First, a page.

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Last year was marked by record immigration flows from Latin American to the United States, with Venezuelans and Cubans in the forefront but with an ongoing humanitarian crisis on the southern US border due to massive numbers of Mexicans and Central Americans trying to escape violence in their homelands and better their economic circumstances by traveling to the US.
The phenomenon is evident on the US-Mexico border, with the US Customs and Border Protection service apprehending a record 2.76 million undocumented migrants in the zone during Fiscal Year 2022 and with substantial increases in the numbers of Cubans and Venezuelans seized.
The challenge is huge in border cities like Ciudad Juarez, Mexico, which the first quarter of 2022 saw the arrival of thousands of members of a Haitian exodus and since August the arrival of thousands of Venezuelans, Thiago Almeida, the head of the United Nations’ International Office for Immigration (IOM) in Juarez, told EFE.
“During (2022), more than five million Venezuelans left their country and the majority still have the intention to cross (the border) into the United States. In recent months, a number of them were crossing into the US and now they are in cities like Ciudad Juarez after being deported,” he said in an interview.
The zone is a quite sensitive to changes in US policies, and on Oct. 12 the US government announced the immediate deportation of Venezuelans arriving in the country by land, while uncertainty was being sparked among migrants by the pending elimination of Title 42, although the Joe Biden administration had opposed that and now the US Supreme Court has put its suspension on hold.
“I left my country due to the immigration crisis and I’m going to wait until Dec. 21 to see if we can get across, to see if they get rid of Title 42. If I can’t get across, I’ll stay in Mexico, I’ll make some money and I’ll go to Colombia,” Luis Miguel Gonzalez, a migrant waiting in Juarez, said.
Just like on its northern frontier, Mexico’s southern border is also experiencing “an insane situation” due to the arrival of migrants of many nationalities, Olga Sanchez Martinez, the winner of the National Human Rights Prize and founder of the Jesus the Good Savior of the Poor and Migrants shelter, said.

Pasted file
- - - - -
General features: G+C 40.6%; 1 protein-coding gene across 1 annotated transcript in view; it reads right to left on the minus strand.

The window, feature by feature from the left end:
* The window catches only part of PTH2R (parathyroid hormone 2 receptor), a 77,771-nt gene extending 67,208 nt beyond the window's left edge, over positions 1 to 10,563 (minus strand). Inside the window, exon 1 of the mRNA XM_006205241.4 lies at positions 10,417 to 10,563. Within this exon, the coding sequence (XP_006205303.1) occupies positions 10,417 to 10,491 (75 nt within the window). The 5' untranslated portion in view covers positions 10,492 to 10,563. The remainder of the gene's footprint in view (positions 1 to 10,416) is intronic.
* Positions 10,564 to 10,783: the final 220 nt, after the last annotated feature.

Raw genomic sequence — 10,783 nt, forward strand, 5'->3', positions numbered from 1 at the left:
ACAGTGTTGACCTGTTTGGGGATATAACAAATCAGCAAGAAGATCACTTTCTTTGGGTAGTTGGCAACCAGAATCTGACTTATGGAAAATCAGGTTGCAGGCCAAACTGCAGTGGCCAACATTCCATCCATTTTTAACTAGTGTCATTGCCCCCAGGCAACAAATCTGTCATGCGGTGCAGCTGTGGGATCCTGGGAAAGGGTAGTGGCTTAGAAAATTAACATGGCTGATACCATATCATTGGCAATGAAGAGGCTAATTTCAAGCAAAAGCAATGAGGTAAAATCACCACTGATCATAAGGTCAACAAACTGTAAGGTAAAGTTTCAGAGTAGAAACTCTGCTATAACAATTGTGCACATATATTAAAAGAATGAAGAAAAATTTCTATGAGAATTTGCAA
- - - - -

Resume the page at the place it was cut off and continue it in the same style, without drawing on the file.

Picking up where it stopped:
Her shelter —the largest in Tapachula, Mexico, which borders on Guatemala and is an entry point for Central American and other migrants into Mexico— currently houses 1,400 migrants, triple its capacity and among whom Venezuelans, Nicaraguans, Ecuadorians and Africans stand out, given that these groups have “never come (here) before” in such large numbers.
“Everyone is surprised by this migration and we weren’t prepared. We have no experience with these people. Here it’s the 20th (of December) and I feel like the authorities still don’t know what to do. It’s something we’ve never faced before,” she told EFE.
Jacinto Medina, a Venezuelan migrant stranded in Tapachula after the US restricted migrants’ entry, said that Mexico is making things complicated because it’s keeping people in certain spots and not letting them move on towards a final destination.
“By not letting us move, what’s happening is an accumulation of people. We’re not doing anything and we don’t have papers and they’re not giving us work. How can we get by? One of the things to depressurize migration is for them to let us move on,” he told EFE.
The dangerous Darien jungle, the natural border zone between Panama and Colombia, for years has been a prime route for illegal migration to the US for people from all over the world.
Panama has tallied more than 220,000 migrants who have arrived in the country on their trek to the US, an unprecedented figure and one that has been inflated primarily by Venezuelans.
But the official Panamanian figures confirm that in this flow are people from more than 30 nations, including Africans, Asians, Europeans and Caribbeans, as well as South Americans.
In all, in Costa Rica, with its 5.1 million citizens, there are about 200,000 people with pending asylum requests awaiting resolution, President Rodrigo Chaves acknowledged.
Meanwhile, in Honduras, between 500 and 600 people leave the country each day, according to humanitarian organizations, despite Washington’s tightening of immigration laws.
At the same time, the number of deportations of Hondurans has also risen, most of them from the US and Mexico, with about 73,000 people returned between January and September, 23,909 Hondurans or 48.7 percent more than during the same period in 2021, according to official figures.
Neighboring Guatemala has reported 86,000 migrants repatriated up through Nov. 23, 27 percent higher than the figure for the 12 months of 2021.
In addition, when the US tightened its immigration policy to restrict the entry of more Venezuelan migrants, Guatemala transformed its border with Honduras into a “wall” guarded by 3,000 specially assigned soldiers, after which more than 15,000 Venezuelans were taken into custody.